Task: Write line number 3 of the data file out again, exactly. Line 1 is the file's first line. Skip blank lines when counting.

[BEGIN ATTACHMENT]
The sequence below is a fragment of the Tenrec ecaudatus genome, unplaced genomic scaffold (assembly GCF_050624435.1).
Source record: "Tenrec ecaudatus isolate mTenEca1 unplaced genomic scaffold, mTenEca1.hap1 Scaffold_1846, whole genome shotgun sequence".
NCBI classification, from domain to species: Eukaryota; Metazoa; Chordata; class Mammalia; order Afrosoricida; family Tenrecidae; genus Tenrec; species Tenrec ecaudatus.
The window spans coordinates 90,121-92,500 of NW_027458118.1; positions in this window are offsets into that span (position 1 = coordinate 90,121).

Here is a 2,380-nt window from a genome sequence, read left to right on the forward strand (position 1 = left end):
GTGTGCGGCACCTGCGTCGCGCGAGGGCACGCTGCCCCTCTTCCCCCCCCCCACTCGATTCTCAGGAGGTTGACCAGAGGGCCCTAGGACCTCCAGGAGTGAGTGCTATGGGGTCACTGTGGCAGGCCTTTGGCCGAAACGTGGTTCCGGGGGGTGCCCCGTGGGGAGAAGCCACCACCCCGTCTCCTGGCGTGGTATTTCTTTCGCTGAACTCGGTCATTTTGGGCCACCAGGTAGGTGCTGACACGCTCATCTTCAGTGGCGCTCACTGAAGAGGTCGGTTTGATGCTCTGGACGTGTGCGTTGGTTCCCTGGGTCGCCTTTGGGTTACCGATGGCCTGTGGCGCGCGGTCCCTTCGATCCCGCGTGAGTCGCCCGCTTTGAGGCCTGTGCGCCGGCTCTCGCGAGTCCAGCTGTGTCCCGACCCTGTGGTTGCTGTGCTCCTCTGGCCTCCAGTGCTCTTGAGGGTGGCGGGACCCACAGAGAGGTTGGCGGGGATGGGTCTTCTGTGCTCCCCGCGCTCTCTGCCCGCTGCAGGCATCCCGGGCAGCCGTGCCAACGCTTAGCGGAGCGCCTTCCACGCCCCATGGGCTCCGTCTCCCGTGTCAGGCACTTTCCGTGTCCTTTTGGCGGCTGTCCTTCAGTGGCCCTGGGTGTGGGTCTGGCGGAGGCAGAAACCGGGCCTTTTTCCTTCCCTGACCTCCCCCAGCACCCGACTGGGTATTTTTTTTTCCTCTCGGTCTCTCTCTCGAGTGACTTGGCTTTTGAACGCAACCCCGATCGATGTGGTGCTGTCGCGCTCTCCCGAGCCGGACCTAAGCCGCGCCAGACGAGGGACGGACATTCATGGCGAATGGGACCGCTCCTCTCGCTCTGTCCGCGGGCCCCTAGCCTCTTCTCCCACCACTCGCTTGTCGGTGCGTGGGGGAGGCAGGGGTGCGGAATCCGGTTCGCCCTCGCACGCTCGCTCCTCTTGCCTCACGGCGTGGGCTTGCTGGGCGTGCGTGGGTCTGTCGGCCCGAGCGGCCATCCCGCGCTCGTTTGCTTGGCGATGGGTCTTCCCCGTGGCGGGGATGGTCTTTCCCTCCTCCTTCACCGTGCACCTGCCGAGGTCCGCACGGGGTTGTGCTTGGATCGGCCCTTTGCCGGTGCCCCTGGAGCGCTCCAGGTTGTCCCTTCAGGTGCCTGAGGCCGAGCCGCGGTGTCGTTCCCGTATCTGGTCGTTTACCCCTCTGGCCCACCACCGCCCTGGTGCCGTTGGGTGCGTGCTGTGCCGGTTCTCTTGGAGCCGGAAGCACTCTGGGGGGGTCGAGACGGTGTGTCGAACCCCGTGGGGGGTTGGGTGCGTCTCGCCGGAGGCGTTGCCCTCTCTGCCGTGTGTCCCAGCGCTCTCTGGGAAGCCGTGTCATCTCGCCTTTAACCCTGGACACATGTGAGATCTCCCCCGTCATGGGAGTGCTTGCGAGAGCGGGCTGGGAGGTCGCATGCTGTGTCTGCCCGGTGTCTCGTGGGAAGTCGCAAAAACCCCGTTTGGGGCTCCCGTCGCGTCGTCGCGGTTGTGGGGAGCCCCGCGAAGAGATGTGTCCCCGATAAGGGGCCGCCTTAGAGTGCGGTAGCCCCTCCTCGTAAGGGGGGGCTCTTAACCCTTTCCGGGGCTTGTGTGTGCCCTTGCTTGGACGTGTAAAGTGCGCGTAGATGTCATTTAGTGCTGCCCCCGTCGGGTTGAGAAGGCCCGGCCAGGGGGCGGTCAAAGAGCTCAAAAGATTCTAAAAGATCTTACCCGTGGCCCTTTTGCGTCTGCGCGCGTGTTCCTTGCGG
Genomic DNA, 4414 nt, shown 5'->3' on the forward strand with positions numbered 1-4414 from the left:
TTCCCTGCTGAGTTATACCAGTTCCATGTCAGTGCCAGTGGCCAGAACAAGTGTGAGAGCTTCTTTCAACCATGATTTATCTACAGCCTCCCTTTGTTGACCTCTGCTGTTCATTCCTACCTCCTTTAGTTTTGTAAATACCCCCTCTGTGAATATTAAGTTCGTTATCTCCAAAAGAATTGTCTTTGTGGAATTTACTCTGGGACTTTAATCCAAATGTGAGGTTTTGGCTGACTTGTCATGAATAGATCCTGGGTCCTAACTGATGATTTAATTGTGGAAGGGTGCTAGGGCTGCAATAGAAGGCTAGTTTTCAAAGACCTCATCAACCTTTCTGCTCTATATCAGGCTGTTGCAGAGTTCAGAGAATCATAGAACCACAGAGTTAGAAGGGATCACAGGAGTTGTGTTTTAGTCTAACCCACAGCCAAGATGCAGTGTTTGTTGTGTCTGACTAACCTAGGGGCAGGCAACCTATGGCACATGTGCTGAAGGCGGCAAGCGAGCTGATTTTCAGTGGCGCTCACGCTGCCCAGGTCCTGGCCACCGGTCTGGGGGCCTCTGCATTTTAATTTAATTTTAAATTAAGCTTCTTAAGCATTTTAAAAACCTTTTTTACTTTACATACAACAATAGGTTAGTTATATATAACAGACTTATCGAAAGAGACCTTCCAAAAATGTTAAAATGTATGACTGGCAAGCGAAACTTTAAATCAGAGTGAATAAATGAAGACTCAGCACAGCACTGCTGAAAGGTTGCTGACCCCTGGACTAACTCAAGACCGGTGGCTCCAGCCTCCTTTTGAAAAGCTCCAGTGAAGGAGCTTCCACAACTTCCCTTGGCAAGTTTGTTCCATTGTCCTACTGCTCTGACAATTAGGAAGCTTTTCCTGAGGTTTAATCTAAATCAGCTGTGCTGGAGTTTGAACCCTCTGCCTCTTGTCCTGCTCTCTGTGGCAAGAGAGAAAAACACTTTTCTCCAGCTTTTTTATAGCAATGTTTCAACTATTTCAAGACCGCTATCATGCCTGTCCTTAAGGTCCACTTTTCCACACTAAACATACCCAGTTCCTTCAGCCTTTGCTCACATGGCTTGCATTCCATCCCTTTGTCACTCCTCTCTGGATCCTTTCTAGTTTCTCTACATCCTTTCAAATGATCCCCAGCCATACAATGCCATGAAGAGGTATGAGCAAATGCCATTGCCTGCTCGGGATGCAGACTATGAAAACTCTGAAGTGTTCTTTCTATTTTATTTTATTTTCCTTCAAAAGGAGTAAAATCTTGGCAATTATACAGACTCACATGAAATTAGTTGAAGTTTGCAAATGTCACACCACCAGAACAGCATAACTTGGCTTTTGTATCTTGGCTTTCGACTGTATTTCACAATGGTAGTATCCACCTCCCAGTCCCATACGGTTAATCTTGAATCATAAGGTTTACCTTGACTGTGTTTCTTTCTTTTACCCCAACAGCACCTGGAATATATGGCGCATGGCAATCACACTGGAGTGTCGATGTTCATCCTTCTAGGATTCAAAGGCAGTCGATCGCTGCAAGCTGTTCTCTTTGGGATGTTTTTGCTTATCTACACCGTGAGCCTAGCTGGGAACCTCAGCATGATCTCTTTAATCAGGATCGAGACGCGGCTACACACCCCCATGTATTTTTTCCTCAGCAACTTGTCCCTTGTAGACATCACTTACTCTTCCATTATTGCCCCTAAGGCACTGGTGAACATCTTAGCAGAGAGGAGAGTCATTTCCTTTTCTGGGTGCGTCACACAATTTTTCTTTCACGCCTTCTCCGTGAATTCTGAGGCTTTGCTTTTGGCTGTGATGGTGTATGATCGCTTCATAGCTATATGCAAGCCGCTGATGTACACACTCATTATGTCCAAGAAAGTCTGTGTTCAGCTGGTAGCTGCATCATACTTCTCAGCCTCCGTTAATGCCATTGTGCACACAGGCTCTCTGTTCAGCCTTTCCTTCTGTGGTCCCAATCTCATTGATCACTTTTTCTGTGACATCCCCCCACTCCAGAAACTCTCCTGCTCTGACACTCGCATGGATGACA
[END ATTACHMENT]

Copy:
NCBI classification, from domain to species: Eukaryota; Metazoa; Chordata; class Mammalia; order Afrosoricida; family Tenrecidae; genus Tenrec; species Tenrec ecaudatus.